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Demands You Did Not Expect

author image Mekeisha Madden Toby
Mekeisha Madden Toby is a Los Angeles-based TV critic. She has been a professional journalist since 1999, also writing for "Essence," MSN TV, "The Detroit News," "TV Guide," "People Magazine," "Us Weekly," "The Seattle Times," "San Francisco Chronicle," "Minneapolis Star Tribune" and "The News Tribune" in Tacoma, Wash. She holds a Bachelor of Arts in journalism from Wayne State University.

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Demands You Did Not Expect
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Becoming a new parent is a joy-filled battlefield -- in large part because there is so much trial and error and a number of unanticipated needs and demands. But there is joy that comes when you keep a sense of humor and build a network of support made up of friends, family and hired help when necessary. It may be the biggest job you'll ever have, but by far it is the most rewarding.

Manage Your Time Like a Pro
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As a new parent you have to prioritize. The first step, according to SurfNetParents.com, is to look at your schedule and figure out how you spend your time. Changing and feeding the baby and feeding yourself are priorities, for instance, but hopping on social media sites just to say "hi" isn't. Make lists that have the most important to-do items at the top and the less important ones at the bottom. Then, when you're able to cross them off the list as you do them, you'll feel less overwhelmed, because you can see that you've accomplished something.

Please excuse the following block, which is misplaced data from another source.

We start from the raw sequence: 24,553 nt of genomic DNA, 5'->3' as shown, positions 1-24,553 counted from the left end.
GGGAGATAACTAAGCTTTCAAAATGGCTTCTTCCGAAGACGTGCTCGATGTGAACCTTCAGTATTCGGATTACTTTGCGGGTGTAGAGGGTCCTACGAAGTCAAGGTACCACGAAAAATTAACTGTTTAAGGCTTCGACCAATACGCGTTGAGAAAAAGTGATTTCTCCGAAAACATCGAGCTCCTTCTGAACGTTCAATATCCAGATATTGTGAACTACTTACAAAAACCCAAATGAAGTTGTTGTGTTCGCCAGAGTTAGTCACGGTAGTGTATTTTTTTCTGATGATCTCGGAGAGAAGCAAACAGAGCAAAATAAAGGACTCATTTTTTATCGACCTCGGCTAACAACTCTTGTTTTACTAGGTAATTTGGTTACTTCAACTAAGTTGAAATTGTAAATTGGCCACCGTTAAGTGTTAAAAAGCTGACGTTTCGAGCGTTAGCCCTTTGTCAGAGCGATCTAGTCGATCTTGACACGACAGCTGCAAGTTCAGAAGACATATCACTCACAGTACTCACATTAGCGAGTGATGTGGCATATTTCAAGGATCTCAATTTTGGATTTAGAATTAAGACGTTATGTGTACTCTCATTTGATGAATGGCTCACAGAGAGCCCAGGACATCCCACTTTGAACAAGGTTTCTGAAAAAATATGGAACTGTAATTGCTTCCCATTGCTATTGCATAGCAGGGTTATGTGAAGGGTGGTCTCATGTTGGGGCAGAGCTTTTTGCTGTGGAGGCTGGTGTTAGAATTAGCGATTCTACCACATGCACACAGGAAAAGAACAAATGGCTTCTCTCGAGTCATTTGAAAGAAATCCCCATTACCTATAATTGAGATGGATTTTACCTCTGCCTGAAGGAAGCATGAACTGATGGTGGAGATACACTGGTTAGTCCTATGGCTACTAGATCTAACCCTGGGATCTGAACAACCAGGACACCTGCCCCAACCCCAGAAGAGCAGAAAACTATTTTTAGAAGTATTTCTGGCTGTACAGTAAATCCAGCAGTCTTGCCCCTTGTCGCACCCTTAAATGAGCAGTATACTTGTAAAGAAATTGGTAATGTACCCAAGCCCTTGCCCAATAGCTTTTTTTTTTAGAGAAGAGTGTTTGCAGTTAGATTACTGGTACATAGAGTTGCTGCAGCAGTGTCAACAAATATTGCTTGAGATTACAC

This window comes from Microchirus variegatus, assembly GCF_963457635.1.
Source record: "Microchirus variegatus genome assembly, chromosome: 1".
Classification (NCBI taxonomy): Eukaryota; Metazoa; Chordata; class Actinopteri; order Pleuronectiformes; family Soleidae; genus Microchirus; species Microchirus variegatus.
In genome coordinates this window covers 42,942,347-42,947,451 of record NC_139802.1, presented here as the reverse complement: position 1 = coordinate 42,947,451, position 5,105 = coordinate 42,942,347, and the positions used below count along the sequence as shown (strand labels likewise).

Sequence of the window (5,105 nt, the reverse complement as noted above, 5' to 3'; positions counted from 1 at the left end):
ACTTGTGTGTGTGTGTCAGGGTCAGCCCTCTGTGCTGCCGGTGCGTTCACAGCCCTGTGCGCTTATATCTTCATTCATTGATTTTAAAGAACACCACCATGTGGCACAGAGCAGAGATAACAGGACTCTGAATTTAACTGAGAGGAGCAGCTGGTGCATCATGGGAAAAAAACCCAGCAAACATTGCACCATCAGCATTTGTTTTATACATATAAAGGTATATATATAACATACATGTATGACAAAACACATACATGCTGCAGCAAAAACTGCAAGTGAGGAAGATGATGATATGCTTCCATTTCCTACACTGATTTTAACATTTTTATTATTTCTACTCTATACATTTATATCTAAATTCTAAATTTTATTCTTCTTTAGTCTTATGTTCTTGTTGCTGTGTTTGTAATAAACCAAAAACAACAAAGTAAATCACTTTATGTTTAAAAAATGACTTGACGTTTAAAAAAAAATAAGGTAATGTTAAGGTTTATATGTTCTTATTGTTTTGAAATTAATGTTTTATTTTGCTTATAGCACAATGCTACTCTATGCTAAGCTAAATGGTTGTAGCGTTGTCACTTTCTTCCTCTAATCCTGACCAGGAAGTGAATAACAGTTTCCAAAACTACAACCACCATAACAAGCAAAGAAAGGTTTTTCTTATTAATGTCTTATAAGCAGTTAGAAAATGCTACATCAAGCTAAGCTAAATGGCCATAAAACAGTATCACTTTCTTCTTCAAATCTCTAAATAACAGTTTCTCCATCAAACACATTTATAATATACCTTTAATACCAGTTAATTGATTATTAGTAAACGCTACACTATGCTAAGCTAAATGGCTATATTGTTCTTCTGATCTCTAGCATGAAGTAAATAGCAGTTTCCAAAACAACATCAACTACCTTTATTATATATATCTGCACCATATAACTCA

Make It a Date Night
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Don't forget that other important relationship in your life, other than the one you forge with your baby -- the one with your spouse or significant other. After the baby goes down in the evening, make time for each other. Hire a sitter or lean on a friend and have a "date night" at least once a week -- even if that just means a quiet dinner at home together. Keep the lines of communication open and make time for one another, recommend Heidi Murkoff and Sharon Mazel, the authors behind "What to Expect When You're Expecting."

Get Your Zzzs
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One of the best things new mothers and fathers can do for themselves is to get lots of sleep, says Julie Wright, a marriage and family therapist based in Culver City, California. Sometimes that means taking the opportunity to sleep when the baby sleeps, and sometimes that means asking your mom to watch the baby while you catch up. "So many new mothers feel better when they sleep better," Wright says.

Help for Hire
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Beg, borrow or steal -- or just hire -- reliable childcare. Once you find a trustworthy caregiver, you can take naps, go on dates with your mate, read, go for walks alone and even see and talk to your friends. "It really does take a village to raise a child," said Wendy Sachs, editor-in-chief at Care.com, an online site that connects parents with potential nannies and sitters. But sitters aren't the only hired help you can lean on. Housekeepers and grocery delivery services can be invaluable, too.

Hey Good Lookin', Whatcha Got Cookin'?